The pursuit of Christopher Dorner, 33, a former LAPD officer who was the focus of a manhunt after a series of shootings in Southern California, came to a dramatic end on Tuesday. After a shoot-out caught on camera by CBS, the cabin in Big Bear Lake, California, where Dorner was holed up, began to burn. It’s believed that the body found inside is Dorner’s.
Social media played a strange and prominent role in the Dorner case. The San Bernadino District Attorney sent out an imploring tweet mid-siege asking reporters to stop tweeting about the cabin raid — perhaps because at least one journalist was listening to the police scanner and reporting on officers’ plans — and police also asked traditional media not to fly overhead with helicopters or to run their cameras, allegedly because of safety concerns. (Media reports that a drone was being used to track Dorner’s movements appear to be false, though that might have been safer for those involved. One officer was killed and another injured during the shoot-out.) Neither the district attorney nor the sheriff’s office responded to an inquiry about how tweeting about the Dorner case was endangering officers, and the DA later deleted that tweet.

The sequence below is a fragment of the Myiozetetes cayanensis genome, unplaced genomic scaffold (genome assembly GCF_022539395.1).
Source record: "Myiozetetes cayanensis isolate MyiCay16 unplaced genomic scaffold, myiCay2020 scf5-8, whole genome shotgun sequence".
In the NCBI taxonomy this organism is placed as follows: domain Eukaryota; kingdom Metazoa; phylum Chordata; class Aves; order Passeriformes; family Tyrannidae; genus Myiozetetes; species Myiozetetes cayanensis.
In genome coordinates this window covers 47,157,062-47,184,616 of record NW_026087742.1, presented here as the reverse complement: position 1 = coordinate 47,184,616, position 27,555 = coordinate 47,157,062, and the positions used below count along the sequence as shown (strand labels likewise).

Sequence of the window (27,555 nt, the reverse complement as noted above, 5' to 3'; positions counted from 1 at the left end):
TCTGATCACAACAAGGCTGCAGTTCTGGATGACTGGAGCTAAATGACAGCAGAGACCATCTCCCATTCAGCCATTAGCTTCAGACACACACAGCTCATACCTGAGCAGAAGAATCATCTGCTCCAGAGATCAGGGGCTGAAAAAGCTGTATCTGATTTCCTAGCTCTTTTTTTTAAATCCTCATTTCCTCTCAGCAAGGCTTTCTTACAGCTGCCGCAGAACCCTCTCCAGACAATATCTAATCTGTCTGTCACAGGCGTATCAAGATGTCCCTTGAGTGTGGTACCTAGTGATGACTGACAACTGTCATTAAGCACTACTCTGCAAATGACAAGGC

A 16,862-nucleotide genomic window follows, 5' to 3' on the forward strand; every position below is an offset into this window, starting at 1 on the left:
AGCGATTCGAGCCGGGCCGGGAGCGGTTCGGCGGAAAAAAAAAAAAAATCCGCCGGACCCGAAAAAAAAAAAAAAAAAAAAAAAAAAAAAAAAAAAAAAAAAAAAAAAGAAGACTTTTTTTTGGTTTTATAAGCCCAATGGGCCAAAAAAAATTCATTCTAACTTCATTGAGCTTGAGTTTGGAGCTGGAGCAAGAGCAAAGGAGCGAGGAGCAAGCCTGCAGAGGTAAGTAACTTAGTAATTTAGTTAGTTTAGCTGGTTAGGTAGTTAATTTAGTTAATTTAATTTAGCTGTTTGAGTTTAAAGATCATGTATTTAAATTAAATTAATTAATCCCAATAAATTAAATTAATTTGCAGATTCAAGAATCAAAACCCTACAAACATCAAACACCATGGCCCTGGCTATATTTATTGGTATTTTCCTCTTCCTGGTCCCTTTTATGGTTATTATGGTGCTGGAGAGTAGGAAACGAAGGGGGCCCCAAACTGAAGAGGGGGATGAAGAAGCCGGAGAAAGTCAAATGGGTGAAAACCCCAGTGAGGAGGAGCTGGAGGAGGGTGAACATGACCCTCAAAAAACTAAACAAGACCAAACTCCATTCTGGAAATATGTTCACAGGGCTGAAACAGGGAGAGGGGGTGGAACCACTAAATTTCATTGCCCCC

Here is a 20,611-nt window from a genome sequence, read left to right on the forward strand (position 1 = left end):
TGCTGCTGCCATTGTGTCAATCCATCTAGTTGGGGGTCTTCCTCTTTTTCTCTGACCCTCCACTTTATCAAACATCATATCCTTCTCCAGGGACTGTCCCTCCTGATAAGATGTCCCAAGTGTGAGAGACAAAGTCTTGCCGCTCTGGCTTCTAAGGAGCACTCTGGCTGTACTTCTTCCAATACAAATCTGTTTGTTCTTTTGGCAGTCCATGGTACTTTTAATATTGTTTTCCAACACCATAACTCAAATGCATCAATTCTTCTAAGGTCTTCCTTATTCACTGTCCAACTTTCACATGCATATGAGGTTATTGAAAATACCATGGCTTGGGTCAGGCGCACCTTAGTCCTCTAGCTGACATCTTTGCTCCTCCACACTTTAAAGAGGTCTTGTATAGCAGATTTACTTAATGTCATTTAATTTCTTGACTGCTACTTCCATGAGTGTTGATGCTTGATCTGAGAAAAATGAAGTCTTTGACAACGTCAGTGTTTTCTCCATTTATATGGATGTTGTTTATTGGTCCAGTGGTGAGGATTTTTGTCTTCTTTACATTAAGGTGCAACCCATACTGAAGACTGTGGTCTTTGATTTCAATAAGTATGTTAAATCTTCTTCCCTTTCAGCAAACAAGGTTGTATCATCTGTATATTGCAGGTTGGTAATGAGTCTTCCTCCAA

Before that, Dorner turned to social media as an outlet to air the reasons why he planned to go on a shooting rampage. He posted an 11,000-word manifesto to Facebook explaining that the deaths were “a necessary evil that I do not enjoy but must partake and complete for substantial change to occur within the LAPD and reclaim my name.” The rambling manifesto names members of the LAPD that he planned to target, thanks mentors, and contains a multitude of pop-culture references, including an appreciation of Michele Obama’s new bangs, regret over missing out on seeing the Hangover III, and shout-outs to Charlie Sheen — who is “effin awesome” — and Anonymous — who is unfairly “hated [and] vilified.” The latter reciprocated the sentiment with their own call to “raise arms against the LAPD, for justice and for the lulz.”
Rap Genius — a site that interprets and decodes rap songs, often with the Wikipedia-style crowd-sourced help of its users, that has attracted $15 million in funding from venture capital firm Andreessen Horowitz — decided that Dorner’s manifesto deserved its attention. Houston Barnett-Gearhart, 21, a University of Arizona drop-out who Rap Genius brought on to expand its…